And y’know what? There’s a difference between citizens taking the law into their own hands and the police doing the same.
Directed by the underrated Ted Post
(whose horror-thriller The Baby is rapidly becoming quite a cult item—see it, you must!),
Magnum Force is shot in a straightforward, unobtrusive manner that has room for some stylish visuals (I love cameraman Frank Stanley’s lens flares!).
Other artistic flourishes include Lalo Schifrin’s often overwrought but excellent score, and how the assassins are photographed, like chrome and black leather killbots.
The movie nicely balances the loud and quiet moments, and the action set-pieces still hold up, especially the ones where Clint’s doing his own stunts.
BTW, I only noticed this the last time I watched this flick, but the whole final third of the movie (from just before the raid on Palancio’s to the final showdown) takes place during the course of one day!
Compared to Callahan’s behavior and attitudes in the original Dirty Harry (Pauline Kael is right when she writes that we only love Harry because he’s played by the handsome Eastwood)—
and then later in The Enforcer and Sudden Impact
(the less said of The Dead Pool, the better),
Eastwood in Magnum Force is a much mellower and more thoughtful dude—
still a tough cop of the old school, but hardly an A-hole.
If anything I feel that Magnum Force is like one of Eastwood’s other, non-“Harry” cop movies, like Tightrope or The Gauntlet (but not Coogan’s Bluff, where Clint’s very much the hard-nosed SOB; although the character of Harry Callahan is supposed to be San Francisco-born and bred—Russian Hill, if I’m not mistaken—I could absolutely see Coogan transferring to SF and becoming like Callahan).
(above: some salacious scenes from Eastwood's Tightrope)
Personally, I think Magnum Force is only a “Dirty Harry” movie in character name only—in fact, its status as a “Dirty Harry” movie might just obscure its own inherent qualities.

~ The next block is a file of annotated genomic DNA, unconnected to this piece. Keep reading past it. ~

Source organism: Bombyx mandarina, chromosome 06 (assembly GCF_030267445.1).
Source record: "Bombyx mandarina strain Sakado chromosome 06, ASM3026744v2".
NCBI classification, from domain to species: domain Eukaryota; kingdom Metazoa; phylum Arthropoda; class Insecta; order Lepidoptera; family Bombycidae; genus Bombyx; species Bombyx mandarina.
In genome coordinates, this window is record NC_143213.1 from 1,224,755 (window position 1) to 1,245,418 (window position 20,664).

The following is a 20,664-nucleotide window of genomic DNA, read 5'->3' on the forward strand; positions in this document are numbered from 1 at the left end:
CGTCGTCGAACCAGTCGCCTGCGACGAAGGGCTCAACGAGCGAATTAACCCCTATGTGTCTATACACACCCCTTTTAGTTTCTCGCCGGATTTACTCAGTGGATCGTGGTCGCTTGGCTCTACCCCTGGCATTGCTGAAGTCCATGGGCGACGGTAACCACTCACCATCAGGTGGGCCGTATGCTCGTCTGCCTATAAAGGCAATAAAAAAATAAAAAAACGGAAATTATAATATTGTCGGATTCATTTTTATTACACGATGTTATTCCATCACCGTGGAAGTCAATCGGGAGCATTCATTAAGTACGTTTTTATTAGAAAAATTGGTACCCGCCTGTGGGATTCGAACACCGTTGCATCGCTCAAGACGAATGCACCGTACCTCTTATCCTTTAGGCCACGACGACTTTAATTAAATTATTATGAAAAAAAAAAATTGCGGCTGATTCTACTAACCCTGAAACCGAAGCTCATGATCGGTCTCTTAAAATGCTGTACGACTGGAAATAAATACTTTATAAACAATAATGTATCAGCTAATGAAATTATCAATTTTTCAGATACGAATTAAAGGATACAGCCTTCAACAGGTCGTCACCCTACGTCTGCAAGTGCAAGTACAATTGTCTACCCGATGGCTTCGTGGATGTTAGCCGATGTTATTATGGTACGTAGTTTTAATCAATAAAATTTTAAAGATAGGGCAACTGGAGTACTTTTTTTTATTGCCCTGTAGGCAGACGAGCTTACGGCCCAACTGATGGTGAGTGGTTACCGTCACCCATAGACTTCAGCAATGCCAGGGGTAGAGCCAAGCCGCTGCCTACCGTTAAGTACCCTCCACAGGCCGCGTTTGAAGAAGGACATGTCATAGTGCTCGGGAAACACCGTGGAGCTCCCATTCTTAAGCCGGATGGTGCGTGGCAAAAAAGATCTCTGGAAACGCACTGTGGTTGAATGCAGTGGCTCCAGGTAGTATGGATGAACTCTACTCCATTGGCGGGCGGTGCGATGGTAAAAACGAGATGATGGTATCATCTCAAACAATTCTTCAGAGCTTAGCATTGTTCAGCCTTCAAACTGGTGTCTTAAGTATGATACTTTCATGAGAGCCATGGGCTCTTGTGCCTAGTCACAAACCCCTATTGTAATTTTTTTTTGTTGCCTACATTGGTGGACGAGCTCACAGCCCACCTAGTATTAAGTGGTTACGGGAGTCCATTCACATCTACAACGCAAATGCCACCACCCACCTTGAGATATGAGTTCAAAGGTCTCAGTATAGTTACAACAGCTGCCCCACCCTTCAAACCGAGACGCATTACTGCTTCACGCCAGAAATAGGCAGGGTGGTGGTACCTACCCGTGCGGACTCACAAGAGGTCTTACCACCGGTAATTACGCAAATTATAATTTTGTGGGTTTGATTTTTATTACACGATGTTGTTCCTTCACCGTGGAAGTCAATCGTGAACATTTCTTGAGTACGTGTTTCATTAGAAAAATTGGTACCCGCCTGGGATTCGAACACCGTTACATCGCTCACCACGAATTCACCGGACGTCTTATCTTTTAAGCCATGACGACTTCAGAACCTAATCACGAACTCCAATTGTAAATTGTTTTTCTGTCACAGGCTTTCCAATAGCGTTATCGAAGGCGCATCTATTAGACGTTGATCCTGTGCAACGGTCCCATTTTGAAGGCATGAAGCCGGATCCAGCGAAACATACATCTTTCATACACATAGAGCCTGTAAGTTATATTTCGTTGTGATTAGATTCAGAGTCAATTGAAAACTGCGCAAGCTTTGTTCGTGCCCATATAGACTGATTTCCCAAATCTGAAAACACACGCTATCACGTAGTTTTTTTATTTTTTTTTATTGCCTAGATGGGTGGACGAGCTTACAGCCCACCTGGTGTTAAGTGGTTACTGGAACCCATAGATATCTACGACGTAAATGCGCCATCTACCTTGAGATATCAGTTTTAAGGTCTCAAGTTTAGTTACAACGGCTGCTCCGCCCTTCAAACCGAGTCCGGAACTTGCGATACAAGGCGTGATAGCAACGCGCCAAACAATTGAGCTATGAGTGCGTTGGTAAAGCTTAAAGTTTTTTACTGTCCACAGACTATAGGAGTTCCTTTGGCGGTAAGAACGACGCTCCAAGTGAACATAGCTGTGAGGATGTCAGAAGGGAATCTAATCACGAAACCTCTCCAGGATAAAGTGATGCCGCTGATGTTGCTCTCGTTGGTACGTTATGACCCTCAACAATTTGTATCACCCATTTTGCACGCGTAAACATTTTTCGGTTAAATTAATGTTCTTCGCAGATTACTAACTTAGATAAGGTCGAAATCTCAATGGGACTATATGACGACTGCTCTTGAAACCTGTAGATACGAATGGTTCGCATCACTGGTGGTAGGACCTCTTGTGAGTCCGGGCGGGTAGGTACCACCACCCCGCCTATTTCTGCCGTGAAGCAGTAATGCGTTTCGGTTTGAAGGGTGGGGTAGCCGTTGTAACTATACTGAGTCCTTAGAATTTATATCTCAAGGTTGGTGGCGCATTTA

Honestly, with another, perhaps more emotive actor, Magnum Force would be a “better” movie, but as is, I still love it and own a copy. And pick up the DVD with commentary by co-screenwriter (and Dirty Harry ghostwriter—and fine director in his own right) John Milius: it’s a hoot!
At one point in the commentary, Milius wishes death squads like the one he created for the film (which was itself inspired by police department death squads operating in Brazil in the late-1960s) were running around taking care of the financiers and bankers and brokers who have caused our most recent Great Financial Kollapse.
(Although Milius never goes into what Michael Cimino contributed to the screenplay; which is interesting as Cimino went on to do the awesome Thunderbolt & Lightfoot with Eastwood in 1974, while Milius never worked with Eastwood again despite their similar artisto-political views.)
The sign of a good paranoia/conspiracy movie is that it can comment on various ages (the machinations of the politicos in Ken Russell’s incredible The Devils (1971; Hey Warner Bros! How 'bout releasing that on DVD?)
can be applied to today’s abuse of eminent domain and political “witch hunts”)—
So check out THIS weird rumor.
As a kid, I so loved the main theme from the Magnum Force soundtrack that when I found out WPIX Channel 11 was rebroadcasting the movie, I started planning:
I was 10 or 11 and had one of those early-1970s Panasonic tape recorders (see image above).
My stepdad was out somewhere, but I begged my mom not to make any noise until I sounded the all clear.
I made sure the tape wasn’t rewound all the way, and when the movie began I started taping, expertly catching the opening drum beats as they appeared over the 1970s Warner Bros. “wormhole” logo—
Except for the TV, the apartment was silent, with me holding the tape record up about an inch from the TV’s speaker.
So, the musical progression has been going well, and no extraneous noise have happened—I may have taken the phone off the hook—and neighbors nearly never called;
the credits are not that long, about 2:30, and we’re coming near the end. The music pauses for a nanosecond just before hitting the big crescendo—
And at that moment, our beloved dog, Smash (RIP), gets off the rug and heads for the kitchen, walking over the tile floor.
Right there on the tape that I listened to so much that after a while, the music didn’t sound right if they weren’t there—a series of click as the dog’s nails touched the tile floor in rapid succession: